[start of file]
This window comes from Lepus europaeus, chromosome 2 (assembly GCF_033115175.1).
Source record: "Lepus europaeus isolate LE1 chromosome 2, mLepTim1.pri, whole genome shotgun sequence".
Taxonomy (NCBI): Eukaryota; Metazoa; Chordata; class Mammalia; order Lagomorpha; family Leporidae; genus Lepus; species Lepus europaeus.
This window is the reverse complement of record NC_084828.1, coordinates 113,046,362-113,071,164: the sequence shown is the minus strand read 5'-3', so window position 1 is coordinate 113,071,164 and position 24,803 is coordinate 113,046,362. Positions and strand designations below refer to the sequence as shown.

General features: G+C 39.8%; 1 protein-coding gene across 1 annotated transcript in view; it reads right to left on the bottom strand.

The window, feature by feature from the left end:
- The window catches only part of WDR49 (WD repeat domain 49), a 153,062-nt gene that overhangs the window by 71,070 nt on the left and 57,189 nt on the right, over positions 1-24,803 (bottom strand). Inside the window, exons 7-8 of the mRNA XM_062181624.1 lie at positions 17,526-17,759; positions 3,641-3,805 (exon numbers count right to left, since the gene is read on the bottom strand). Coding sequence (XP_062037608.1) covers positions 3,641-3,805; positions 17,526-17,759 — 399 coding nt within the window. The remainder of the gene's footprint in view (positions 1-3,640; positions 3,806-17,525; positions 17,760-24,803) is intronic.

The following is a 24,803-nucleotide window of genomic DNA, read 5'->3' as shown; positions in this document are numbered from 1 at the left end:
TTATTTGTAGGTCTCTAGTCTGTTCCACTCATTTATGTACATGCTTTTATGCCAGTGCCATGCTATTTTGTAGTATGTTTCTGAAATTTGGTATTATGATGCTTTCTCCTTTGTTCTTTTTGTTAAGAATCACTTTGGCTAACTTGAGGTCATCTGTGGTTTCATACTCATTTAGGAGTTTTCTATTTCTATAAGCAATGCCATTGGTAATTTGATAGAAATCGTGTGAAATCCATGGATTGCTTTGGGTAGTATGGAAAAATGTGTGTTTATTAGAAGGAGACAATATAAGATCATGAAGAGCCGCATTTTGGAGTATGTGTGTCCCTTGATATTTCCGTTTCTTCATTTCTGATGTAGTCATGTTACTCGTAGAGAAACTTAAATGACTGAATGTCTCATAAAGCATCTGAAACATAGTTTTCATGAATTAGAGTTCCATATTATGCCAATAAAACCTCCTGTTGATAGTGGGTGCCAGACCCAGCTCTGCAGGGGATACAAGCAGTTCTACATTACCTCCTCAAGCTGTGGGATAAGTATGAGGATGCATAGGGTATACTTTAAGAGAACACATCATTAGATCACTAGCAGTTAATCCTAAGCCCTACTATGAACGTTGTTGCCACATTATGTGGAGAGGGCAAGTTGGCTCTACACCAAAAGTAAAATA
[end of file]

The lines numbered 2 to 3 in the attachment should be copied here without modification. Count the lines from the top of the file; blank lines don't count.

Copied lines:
Source record: "Lepus europaeus isolate LE1 chromosome 2, mLepTim1.pri, whole genome shotgun sequence".
Taxonomy (NCBI): Eukaryota; Metazoa; Chordata; class Mammalia; order Lagomorpha; family Leporidae; genus Lepus; species Lepus europaeus.